Nielsen: Shoppers will keep wallets close this holiday season

SCHAUMBURG, Ill. Consumers will seek value this holiday season and will continue to watch their dollars as confidence in the economy, while up slightly, remains below pre-recession levels, according to The Nielsen Co.

"Consumers are concerned about the jobless recovery and managing their personal finances. As a result, they are closely planning their spending and continue to reduce their shopping trips while placing more emphasis on value. Fewer shopping trips make every retail interaction critical this holiday season, and retailers need to turn this increased but restrained optimism into sales," stated James Russo, VP global consumer insights for Nielsen, who noted that value is not about price but the balance between price and benefits.

The Nielsen Co. predicted consumer holiday spending to closely reflect 2009 spending with flat dollar sales at roughly $89 billion, and flat to declining unit sales, down 0.15%.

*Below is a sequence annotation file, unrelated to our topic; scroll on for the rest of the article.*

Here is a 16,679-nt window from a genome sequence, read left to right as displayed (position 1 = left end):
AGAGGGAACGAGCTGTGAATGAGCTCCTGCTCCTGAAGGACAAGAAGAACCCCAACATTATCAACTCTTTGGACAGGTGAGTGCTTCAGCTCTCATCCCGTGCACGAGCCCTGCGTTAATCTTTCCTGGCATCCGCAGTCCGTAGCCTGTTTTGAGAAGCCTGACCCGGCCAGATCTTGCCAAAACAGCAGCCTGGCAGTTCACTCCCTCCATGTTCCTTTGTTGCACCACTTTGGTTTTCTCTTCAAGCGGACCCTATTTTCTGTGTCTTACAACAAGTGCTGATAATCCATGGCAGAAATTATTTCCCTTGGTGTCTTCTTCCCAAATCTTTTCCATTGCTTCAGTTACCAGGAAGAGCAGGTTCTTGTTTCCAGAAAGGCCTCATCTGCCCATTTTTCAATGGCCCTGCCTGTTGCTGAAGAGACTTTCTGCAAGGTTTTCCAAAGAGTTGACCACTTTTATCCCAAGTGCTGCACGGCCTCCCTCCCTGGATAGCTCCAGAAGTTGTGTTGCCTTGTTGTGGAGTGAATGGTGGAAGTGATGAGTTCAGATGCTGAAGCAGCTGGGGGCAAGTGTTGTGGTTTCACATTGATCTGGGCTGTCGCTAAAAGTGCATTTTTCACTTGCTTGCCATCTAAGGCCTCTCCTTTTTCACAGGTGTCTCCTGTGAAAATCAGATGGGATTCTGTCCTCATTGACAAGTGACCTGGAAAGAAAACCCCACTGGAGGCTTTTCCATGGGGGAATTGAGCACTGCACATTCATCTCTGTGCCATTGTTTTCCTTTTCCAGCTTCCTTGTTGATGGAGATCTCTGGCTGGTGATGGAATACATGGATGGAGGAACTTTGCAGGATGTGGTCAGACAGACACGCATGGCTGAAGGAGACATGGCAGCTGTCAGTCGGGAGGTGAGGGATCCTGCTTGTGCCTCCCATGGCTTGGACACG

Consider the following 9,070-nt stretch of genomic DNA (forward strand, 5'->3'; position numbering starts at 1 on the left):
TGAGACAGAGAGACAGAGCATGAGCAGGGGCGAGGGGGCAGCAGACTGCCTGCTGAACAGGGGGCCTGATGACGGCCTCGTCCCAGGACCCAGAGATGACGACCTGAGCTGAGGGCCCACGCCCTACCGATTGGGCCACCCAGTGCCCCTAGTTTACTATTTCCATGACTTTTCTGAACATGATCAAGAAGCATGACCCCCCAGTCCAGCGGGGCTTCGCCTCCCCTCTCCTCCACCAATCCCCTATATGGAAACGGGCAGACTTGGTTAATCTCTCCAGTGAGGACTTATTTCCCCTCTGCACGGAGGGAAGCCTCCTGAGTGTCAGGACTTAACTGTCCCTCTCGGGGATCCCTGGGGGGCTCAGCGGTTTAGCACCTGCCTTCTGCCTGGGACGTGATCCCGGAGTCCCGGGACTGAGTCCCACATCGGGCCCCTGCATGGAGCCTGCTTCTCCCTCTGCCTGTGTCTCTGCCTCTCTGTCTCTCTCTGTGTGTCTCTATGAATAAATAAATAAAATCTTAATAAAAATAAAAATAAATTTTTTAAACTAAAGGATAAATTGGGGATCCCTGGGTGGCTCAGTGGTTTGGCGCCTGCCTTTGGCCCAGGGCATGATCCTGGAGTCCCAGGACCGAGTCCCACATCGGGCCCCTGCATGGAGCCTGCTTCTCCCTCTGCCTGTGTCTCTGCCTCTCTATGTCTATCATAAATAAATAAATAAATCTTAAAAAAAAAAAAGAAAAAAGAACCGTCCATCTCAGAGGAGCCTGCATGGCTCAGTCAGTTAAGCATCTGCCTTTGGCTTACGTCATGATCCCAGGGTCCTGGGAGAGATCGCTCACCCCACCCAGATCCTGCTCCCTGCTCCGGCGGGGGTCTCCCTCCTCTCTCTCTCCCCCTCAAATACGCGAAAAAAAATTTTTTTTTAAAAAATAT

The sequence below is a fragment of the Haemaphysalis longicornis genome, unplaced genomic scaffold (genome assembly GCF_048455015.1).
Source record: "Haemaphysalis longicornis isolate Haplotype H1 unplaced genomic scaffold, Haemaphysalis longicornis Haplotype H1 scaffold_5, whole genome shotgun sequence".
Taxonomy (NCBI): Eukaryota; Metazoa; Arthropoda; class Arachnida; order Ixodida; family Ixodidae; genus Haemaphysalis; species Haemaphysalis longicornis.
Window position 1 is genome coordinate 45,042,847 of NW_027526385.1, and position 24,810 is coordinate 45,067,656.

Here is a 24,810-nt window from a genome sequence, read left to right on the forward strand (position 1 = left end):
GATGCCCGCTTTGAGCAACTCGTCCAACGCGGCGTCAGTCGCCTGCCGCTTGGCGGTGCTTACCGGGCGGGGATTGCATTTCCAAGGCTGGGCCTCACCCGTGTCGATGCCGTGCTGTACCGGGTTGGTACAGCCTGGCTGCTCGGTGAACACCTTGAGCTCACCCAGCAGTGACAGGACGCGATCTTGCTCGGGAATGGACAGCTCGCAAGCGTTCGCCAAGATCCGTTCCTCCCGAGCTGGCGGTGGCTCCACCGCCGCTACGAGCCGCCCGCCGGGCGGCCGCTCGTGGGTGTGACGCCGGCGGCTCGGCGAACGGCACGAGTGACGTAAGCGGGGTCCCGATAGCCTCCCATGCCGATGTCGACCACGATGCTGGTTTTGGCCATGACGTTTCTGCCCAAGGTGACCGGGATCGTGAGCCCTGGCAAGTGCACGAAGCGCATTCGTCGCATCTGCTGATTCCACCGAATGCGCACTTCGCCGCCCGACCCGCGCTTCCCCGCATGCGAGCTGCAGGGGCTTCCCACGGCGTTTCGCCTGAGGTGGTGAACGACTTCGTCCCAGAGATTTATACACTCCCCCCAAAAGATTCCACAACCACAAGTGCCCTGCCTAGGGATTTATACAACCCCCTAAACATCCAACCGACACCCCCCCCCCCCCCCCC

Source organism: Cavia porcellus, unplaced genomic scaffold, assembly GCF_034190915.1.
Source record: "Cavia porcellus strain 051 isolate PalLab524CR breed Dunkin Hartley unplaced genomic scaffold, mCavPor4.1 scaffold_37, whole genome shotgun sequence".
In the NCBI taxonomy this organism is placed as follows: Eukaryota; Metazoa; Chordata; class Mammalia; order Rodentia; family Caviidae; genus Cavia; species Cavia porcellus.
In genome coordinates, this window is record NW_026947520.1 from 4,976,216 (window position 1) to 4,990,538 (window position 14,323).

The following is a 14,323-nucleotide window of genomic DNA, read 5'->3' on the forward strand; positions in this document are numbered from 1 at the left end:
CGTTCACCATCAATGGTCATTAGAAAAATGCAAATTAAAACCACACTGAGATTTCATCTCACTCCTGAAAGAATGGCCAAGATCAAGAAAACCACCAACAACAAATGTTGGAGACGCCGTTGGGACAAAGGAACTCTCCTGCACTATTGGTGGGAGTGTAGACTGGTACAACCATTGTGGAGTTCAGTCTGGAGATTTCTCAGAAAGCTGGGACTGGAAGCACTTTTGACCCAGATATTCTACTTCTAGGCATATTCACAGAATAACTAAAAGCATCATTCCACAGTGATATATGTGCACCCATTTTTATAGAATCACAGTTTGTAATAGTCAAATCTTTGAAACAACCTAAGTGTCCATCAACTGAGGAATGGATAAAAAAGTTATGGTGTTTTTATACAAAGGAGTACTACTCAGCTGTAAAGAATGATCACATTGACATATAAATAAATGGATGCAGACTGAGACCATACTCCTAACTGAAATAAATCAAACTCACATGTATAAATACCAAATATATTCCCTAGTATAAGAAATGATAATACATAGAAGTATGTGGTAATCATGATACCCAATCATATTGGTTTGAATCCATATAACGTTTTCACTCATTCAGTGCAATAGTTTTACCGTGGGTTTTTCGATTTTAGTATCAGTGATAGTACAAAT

More consumers plan to buy this season, with 36% saying they will spend less, compared with 42% in 2009. Driving the increases in spending will be lower-income consumers, with 6% of those households earning less than $20,000 planning to spend more, compared with 4% of higher-income households ($100,000-plus) planning to do so.

Among those consumers with incomes of $50,000 or less, dollar stores will be a key shopping destination for the holiday season -- whereas consumers earning $70,000, as well as those earning $100,000 or more, will drive online store visits, according to Nielsen. Consumers plan to spend less this year in mass merchandiser stores, while plans for spending in supercenters, club, grocery, toy, book and office supply stores remain flat.

So what's hot on the shopping list? Nielsen predicted a strong season for technology products and gift cards, with some possible upside surprises in such discretionary items as apparel, toys, video games, books and even vacations, especially among upper-income households ($100,000-plus).

Discretionary items, such as jewelry and DVDs, are forecasted to see a slight uptick, while spending on sporting goods, CDs, cookware and bed and bath items will be flat.

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